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The politics of asylum-seeking children

  • 08 November 2018


The dynamics between the major political parties are a key factor delaying prompt action on the fate of the children of asylum seekers in detention on Nauru. Having said that the whole business is yet another example of the public being kept in the dark as to what is happening.

The numbers of children on Nauru are reportedly falling and it would appear that medical evacuation to Australia is becoming more flexible. Yet, confusing what he mistakenly calls 'showboating' for proper transparency on a matter of public concern, the Prime Minister, Scott Morrison, continues to speak in riddles.

The government and the opposition are prevaricating and effectively delaying the positive outcome that many in the Australian public are crying out for. The time is ripe for action, but decisive policy movement is still absent.

The Coalition, while apparently recognising public concerns, wants to maintain its perceived advantage as the party of tough border security policies to the extent that they don’t want to claim any credit for perceived developments in releasing the children to come to the mainland. They appear to be loosening policy in administrative practice but not in principle.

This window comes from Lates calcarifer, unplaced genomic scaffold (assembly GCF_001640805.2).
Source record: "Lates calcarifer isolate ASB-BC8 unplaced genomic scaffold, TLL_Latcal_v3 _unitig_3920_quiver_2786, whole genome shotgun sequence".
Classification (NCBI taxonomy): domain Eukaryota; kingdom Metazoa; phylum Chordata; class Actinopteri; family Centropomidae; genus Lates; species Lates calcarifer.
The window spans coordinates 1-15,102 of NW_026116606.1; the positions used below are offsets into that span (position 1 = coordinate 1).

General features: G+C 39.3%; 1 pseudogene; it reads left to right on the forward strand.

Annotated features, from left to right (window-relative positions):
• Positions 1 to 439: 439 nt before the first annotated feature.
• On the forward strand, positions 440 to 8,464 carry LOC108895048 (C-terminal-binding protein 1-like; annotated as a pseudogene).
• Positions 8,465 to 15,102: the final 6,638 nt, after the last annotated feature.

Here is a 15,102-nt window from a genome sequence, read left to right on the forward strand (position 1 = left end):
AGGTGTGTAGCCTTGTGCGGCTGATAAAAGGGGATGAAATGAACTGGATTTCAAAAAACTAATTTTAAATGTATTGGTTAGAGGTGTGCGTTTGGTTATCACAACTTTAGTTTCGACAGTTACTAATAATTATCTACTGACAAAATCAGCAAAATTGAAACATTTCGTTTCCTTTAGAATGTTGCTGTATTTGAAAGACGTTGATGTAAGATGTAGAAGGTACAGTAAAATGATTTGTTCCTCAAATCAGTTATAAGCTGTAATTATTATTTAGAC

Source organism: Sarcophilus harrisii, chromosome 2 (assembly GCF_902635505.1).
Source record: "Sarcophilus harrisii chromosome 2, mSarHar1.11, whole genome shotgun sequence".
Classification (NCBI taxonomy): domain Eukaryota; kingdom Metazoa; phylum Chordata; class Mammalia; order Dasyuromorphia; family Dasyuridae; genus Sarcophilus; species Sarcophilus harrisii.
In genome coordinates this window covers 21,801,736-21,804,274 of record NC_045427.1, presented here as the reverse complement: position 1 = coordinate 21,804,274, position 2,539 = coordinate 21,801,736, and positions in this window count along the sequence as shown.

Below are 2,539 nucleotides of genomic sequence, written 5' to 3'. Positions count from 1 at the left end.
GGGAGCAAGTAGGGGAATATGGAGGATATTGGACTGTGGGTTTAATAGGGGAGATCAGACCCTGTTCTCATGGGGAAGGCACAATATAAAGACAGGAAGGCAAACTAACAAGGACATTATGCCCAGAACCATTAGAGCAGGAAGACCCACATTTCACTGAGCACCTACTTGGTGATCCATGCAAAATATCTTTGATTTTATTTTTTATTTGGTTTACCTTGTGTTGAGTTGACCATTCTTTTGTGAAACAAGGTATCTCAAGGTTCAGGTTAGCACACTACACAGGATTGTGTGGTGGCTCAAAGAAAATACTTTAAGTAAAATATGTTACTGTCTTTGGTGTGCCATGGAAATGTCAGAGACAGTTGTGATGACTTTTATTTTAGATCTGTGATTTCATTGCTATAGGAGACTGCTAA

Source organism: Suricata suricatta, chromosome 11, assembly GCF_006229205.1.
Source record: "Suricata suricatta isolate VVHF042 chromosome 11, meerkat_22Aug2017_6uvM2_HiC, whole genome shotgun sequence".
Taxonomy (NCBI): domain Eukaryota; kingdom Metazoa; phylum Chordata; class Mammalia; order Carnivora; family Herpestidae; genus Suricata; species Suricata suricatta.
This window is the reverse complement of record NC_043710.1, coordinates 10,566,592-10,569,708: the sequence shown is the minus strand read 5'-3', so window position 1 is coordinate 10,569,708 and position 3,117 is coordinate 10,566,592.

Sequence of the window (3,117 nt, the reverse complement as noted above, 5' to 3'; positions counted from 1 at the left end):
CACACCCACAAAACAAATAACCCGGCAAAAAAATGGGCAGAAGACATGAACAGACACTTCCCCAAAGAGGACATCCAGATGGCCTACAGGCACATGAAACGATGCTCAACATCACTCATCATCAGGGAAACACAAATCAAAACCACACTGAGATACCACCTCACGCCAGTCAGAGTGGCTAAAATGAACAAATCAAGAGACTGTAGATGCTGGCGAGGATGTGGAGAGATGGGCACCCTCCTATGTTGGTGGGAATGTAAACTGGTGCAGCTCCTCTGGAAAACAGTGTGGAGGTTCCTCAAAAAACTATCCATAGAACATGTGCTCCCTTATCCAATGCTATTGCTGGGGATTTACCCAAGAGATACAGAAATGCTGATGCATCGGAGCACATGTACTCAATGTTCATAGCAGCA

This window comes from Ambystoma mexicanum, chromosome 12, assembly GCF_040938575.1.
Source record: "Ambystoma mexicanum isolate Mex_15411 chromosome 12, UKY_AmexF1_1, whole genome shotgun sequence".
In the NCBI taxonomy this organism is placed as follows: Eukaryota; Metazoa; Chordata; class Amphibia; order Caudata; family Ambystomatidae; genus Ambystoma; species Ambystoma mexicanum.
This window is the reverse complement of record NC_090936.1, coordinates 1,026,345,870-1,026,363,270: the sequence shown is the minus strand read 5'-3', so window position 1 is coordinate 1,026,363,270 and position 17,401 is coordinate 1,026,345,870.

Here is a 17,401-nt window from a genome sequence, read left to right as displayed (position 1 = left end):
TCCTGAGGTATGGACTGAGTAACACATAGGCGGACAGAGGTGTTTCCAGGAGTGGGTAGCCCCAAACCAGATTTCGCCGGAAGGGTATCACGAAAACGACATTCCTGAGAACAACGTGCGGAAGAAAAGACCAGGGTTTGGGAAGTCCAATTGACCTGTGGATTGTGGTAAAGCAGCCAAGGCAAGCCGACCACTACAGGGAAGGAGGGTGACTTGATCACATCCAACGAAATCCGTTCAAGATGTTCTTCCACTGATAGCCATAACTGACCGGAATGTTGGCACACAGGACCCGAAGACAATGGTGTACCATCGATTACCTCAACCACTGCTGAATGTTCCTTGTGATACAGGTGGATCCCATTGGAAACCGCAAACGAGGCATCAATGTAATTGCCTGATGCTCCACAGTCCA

The opposition remain dead scared of taking any risk of appearing soft on border security. In part, this is the opposition’s generally careful approach to the next federal election. It boils down to minimising any dangerous issues by sticking close to Coalition policies. It sees border security as one such issue. Any disunity would be pounced on by the government.

Labor MPs and candidates hold to the party position despite many wishing to break ranks. A good example is Dr Brian Owler, the former Australian Medical Association (AMA) president, who has just been preselected by Labor to contest the NSW seat of Bennelong now held by John Alexander for the Liberals. Owler has in the past, representing official AMA policy, been a critic of detention for children but now appears to be toeing the party line. As a new candidate he is put in a difficult position.

Where is the breakthrough likely to come from?


"The Coalition leadership now wish to resolve the issue while not weakening their public reputation for being tough on border protection and/or the messages they are sending to potential people smugglers. Strategically they also want to hold onto their advantage over Labor and not stir up disunity within the Coalition party rooms."


The first possibility is continued pressure from peak organisations, like